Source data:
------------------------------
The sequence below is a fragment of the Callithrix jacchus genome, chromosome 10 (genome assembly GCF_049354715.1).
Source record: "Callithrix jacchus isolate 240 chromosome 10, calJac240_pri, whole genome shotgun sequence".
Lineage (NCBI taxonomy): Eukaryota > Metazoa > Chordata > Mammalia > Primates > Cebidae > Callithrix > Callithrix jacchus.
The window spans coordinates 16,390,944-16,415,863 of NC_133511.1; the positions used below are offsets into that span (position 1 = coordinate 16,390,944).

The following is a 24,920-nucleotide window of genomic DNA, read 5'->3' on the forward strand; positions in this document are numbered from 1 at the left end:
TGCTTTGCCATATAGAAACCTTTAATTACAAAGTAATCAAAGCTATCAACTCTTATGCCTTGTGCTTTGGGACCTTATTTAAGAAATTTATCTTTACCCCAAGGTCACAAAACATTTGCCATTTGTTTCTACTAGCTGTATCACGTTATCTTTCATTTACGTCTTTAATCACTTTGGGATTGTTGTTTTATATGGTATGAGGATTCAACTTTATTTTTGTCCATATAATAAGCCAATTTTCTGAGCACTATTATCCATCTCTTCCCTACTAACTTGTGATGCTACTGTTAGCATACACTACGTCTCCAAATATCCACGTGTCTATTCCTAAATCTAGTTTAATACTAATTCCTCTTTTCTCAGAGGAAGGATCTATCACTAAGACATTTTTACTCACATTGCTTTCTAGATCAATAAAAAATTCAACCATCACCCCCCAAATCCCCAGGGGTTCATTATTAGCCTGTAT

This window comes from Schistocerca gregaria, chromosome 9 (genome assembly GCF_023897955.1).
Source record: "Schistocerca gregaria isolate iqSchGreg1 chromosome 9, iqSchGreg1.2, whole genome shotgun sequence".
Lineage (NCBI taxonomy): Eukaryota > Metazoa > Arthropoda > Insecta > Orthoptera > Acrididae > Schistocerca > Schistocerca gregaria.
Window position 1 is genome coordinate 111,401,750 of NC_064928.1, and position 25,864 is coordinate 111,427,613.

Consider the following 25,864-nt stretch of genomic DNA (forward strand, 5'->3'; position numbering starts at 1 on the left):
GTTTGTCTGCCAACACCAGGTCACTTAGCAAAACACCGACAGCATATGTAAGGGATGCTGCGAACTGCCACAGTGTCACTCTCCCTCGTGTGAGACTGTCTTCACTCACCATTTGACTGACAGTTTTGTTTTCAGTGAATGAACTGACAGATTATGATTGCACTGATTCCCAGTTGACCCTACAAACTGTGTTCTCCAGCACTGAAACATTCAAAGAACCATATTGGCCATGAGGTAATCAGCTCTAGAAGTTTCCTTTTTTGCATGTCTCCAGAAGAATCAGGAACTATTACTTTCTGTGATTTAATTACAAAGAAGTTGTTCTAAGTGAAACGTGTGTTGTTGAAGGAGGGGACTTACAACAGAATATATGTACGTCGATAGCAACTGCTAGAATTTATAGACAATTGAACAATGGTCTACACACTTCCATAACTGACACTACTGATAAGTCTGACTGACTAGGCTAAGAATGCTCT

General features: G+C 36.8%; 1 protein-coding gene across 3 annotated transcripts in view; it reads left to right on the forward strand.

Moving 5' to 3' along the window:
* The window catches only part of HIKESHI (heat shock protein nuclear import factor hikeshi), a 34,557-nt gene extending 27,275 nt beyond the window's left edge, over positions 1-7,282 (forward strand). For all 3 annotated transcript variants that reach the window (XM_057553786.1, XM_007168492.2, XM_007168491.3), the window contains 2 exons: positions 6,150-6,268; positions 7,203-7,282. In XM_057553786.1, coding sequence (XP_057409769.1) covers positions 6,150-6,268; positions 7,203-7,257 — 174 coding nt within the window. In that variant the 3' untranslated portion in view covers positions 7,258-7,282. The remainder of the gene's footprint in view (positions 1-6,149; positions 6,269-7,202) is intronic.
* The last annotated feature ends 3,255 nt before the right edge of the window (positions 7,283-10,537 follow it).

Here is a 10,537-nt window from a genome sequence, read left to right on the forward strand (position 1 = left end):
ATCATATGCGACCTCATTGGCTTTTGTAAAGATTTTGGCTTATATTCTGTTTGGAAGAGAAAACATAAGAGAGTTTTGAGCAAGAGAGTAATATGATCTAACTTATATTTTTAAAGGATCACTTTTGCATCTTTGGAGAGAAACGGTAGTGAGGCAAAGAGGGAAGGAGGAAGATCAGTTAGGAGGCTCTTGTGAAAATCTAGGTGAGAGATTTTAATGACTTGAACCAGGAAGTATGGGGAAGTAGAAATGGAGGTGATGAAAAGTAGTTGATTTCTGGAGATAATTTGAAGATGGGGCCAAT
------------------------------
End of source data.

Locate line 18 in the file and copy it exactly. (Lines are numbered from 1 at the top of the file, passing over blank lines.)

ATCATATGCGACCTCATTGGCTTTTGTAAAGATTTTGGCTTATATTCTGTTTGGAAGAGAAAACATAAGAGAGTTTTGAGCAAGAGAGTAATATGATCTAACTTATATTTTTAAAGGATCACTTTTGCATCTTTGGAGAGAAACGGTAGTGAGGCAAAGAGGGAAGGAGGAAGATCAGTTAGGAGGCTCTTGTGAAAATCTAGGTGAGAGATTTTAATGACTTGAACCAGGAAGTATGGGGAAGTAGAAATGGAGGTGATGAAAAGTAGTTGATTTCTGGAGATAATTTGAAGATGGGGCCAAT